By Gontran Thüring
This year, France is celebrating the 50th anniversary of its shopping centers. It was, indeed, in 1969 that Parly 2, in the greater Paris area, and Cap 3000, on the Riviera, opened their doors to the public. It was a true revolution for both retailers and customers at that time.
Their developers were completely inspired by the American model, which had been created approximately 10 years earlier: an enclosed mall with no natural light, anchored by department stores, and surrounded by oceans of surface parking lots.
How is the French shopping industry doing 50 years later? The French density of shopping centers is close to the European average, i.e., 0.27 sq m per inhabitant. Even though the French population is still growing, it is clear that the country is now well covered. New projects that are executed from scratch are the exception. The market is more oriented toward the renovation, restructuring, and renovation of existing schemes. Moreover, a new law that has recently been adopted will make it even more difficult to obtain planning permission for new projects and will make it possible for local public authorities to put a hold on them for a period of up to four years.
As a result, for both economic and political reasons, major trends in the upcoming years will include the following:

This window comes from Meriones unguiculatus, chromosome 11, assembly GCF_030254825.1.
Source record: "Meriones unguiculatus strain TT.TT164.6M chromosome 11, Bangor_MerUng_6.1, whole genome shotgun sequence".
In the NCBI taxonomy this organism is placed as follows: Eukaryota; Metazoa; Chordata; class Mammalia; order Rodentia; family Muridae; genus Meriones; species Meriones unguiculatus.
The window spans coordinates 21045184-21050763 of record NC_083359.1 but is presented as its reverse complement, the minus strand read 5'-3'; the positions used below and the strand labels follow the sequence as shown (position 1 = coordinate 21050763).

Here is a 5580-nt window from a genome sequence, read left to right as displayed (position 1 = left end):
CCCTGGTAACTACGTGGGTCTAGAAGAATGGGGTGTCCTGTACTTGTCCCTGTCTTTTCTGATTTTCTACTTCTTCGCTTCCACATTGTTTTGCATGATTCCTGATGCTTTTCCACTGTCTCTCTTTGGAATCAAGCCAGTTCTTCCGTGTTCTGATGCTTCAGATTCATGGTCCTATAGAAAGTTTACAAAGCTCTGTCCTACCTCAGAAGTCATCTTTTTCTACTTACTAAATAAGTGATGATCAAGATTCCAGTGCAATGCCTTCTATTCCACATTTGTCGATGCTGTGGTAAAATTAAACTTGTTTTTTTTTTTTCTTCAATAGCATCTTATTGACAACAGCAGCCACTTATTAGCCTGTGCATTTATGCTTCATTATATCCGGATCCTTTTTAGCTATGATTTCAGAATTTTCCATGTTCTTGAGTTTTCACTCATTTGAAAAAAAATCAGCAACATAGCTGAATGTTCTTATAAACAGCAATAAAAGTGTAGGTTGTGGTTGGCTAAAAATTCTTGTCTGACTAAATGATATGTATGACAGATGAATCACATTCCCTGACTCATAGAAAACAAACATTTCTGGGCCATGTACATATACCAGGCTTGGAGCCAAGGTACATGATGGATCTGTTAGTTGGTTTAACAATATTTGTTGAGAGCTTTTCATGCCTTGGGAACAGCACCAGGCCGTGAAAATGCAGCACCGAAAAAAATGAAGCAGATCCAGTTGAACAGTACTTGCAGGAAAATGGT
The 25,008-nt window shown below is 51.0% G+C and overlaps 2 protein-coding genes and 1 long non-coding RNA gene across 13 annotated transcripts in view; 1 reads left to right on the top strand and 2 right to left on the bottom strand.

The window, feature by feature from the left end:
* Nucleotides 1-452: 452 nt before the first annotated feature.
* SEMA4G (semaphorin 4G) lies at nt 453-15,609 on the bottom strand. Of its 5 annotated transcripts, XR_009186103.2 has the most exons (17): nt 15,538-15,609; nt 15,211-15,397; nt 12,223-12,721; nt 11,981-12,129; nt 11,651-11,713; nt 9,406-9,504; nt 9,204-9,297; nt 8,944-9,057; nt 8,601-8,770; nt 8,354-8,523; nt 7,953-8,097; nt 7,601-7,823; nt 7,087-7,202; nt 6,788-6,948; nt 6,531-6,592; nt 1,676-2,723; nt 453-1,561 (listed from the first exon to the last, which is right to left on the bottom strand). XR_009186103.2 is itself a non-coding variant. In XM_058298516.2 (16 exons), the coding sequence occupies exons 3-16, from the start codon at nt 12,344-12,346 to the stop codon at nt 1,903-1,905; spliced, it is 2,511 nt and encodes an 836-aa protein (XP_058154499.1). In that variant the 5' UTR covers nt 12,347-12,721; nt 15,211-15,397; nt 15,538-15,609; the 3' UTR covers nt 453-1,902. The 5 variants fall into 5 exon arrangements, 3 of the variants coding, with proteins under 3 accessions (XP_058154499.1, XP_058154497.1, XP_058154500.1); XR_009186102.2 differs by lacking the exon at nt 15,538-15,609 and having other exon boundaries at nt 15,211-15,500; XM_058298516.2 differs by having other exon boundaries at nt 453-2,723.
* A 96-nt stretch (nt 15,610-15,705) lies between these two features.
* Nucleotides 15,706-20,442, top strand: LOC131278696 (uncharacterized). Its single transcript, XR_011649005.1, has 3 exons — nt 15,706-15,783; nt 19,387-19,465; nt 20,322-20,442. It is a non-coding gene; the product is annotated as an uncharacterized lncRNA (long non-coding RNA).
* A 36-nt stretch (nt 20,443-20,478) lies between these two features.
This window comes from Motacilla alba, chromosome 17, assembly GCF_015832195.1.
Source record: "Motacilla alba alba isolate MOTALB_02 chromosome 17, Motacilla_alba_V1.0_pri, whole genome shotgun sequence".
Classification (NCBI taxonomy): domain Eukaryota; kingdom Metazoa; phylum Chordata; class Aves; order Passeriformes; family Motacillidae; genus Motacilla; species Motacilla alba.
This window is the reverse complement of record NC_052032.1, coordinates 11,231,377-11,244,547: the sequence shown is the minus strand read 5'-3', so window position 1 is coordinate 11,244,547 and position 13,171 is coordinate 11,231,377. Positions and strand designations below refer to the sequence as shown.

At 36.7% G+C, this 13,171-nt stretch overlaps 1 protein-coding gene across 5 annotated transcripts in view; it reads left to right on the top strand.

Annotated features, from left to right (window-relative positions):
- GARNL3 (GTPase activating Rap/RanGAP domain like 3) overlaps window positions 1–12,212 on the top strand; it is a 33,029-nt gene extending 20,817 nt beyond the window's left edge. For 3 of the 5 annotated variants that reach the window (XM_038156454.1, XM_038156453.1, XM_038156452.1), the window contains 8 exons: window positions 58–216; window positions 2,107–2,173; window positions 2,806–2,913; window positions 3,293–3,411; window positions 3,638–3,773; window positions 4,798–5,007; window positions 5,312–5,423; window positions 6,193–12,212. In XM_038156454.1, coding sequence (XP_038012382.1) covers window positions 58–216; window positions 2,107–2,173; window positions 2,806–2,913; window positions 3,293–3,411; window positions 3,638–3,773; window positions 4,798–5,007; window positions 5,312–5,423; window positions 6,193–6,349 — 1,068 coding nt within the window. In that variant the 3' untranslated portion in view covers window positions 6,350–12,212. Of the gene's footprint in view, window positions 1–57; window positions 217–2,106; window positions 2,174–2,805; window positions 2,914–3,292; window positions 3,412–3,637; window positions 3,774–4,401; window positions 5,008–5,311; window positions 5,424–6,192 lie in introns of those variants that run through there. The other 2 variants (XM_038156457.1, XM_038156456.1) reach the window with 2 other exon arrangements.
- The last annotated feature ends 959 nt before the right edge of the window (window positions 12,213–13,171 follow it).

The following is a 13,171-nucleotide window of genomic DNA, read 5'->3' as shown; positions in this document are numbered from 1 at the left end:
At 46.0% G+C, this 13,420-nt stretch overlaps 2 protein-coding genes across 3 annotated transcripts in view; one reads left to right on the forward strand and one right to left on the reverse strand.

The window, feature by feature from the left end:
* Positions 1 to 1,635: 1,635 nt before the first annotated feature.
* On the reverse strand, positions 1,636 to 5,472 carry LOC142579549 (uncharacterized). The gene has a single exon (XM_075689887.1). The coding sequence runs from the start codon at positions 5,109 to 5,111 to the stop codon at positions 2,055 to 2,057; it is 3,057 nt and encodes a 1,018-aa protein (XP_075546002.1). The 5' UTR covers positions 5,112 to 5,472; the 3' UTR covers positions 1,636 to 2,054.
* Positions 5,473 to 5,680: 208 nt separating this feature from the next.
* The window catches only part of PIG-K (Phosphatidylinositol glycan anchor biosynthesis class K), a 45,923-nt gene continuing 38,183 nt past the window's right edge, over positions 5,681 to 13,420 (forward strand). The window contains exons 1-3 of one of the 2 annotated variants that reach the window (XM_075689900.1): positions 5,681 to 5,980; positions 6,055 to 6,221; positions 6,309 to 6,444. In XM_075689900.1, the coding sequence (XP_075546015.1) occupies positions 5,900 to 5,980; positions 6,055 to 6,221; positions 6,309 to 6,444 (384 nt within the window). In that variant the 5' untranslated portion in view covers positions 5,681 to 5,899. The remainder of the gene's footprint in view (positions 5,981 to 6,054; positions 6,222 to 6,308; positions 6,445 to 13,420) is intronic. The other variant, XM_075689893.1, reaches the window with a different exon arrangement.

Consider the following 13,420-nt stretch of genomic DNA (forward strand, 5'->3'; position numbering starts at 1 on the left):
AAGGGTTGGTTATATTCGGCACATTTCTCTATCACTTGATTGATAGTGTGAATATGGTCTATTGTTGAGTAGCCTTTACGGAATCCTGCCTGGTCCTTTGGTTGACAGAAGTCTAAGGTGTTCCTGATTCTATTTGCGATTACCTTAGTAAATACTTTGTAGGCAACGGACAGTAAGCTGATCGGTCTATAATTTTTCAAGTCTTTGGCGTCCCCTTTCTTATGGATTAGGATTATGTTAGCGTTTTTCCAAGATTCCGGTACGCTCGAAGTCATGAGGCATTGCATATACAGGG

First: a dual market with, on the one hand, small convenient centers that are easily accessible by car via the countryside or by public transportation via metropolitan areas, and on the other hand, big and destination shopping/leisure malls with extensive catchment areas, most of them serving as extensions of existing ones.
Second: the end of the purely retail spot in favor of mixed-use, millennial-friendly projects that integrate physically and functionally different products and services, such as retail, naturally, as well as F&B, leisure, medical centers, co-working and co-living spaces, etc.
Third: the emergence of a new, truly phygital hybrid species that simultaneously serves as a sales platform as well as a showroom, a meeting point for specific communities, and a delivery point. All of this will be facilitated by the emergence of new technologies. For instance, and in a non-science fiction manner, these new centers will also likely function as manufacturing spots given the rapid progression of 3D printing devices.
Old shopping centers that were introduced in the sixties will become “third places”, as described by Ray Oldenburg. Places of community life and interaction, a “home away from home”, as he quoted himself.
As a result, the CNCC’s (French Council of Shopping Centers) name will soon be changed, as was done in the UK two years ago, to reflect this evolution and to adapt to a new paradigm that both tenants and consumers have already begun to take over.